Understanding alimony: Payments the IRS may not treat as alimony

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Previously, this blog reviewed the specific definition of alimony employed by the International Revenue Services. In order to qualify for tax deductions on the behalf of the provider, and to be considered taxable income for the recipient, an alimony award must adhere to the federal government’s definition of the term.

In addition, it is important to be familiar with the specific forms of spousal support that are not treated as alimony by the IRS. These payments include:

  • Child support
  • Property settlements
  • Support paid to keep up the provider’s property
  • Use of said property
  • Voluntary support that is not dictated by the divorce settlement

Note that, depending on how you structure your divorce settlement, payments that are intended to be alimony may not be considered as such by the IRS.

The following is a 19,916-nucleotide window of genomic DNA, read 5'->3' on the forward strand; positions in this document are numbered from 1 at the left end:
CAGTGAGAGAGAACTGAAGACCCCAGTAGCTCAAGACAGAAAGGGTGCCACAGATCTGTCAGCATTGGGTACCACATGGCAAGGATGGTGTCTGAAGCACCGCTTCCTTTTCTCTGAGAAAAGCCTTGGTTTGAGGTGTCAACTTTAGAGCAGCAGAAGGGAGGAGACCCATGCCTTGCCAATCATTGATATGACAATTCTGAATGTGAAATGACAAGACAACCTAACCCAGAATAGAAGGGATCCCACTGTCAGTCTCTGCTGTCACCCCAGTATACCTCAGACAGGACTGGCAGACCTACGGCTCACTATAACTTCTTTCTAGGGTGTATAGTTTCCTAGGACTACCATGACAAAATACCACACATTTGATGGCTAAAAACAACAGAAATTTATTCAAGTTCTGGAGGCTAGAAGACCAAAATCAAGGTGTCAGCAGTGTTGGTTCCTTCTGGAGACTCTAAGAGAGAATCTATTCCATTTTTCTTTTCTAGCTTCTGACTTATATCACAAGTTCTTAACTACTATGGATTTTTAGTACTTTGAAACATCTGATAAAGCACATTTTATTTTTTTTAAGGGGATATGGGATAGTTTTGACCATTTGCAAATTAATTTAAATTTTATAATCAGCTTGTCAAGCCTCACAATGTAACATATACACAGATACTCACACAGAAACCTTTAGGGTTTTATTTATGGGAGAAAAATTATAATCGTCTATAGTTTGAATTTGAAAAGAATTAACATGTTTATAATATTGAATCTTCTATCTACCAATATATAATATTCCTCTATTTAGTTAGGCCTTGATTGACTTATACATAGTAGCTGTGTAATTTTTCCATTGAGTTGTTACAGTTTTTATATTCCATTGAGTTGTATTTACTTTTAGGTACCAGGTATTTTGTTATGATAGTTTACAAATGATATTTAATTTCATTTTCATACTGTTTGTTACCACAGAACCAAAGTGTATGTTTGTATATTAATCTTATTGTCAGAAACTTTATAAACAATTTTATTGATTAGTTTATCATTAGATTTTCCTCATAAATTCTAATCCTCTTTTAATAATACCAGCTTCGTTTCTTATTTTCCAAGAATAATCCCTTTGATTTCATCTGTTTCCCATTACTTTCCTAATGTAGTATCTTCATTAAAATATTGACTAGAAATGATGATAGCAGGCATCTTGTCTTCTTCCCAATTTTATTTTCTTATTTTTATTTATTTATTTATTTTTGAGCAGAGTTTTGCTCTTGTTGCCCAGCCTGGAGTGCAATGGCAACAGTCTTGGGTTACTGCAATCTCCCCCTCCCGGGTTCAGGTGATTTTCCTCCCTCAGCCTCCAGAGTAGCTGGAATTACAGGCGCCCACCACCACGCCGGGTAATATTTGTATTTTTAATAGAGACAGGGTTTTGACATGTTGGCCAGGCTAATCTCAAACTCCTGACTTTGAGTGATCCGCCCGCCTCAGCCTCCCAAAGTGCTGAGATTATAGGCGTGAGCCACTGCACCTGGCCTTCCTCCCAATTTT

If durational alimony is directly linked to the children from a marriage, for instance, it may be viewed as child support by the tax-collecting body. An example of this would be a case where alimony payments are set to cease when a child turns 18. If the IRS deems this award to be child support, it may not be subject to taxes. This means it is not eligible for a tax deduction on the part of the provider, and will also not be treated as taxable income for the receiving spouse.

In addition, if lump sum alimony is awarded as a means to make up for a discrepancy in the equal distribution of property and other assets, it may be treated as a property settlement by the IRS, and will therefore not qualify as alimony.

For help deciphering U.S. tax code and how it may relate to your divorce settlement, seek out the counsel of a Miami divorce lawyer. Scott A. Ferris, Esq. is an experienced Miami divorce lawyer who devotes personal attention to every case.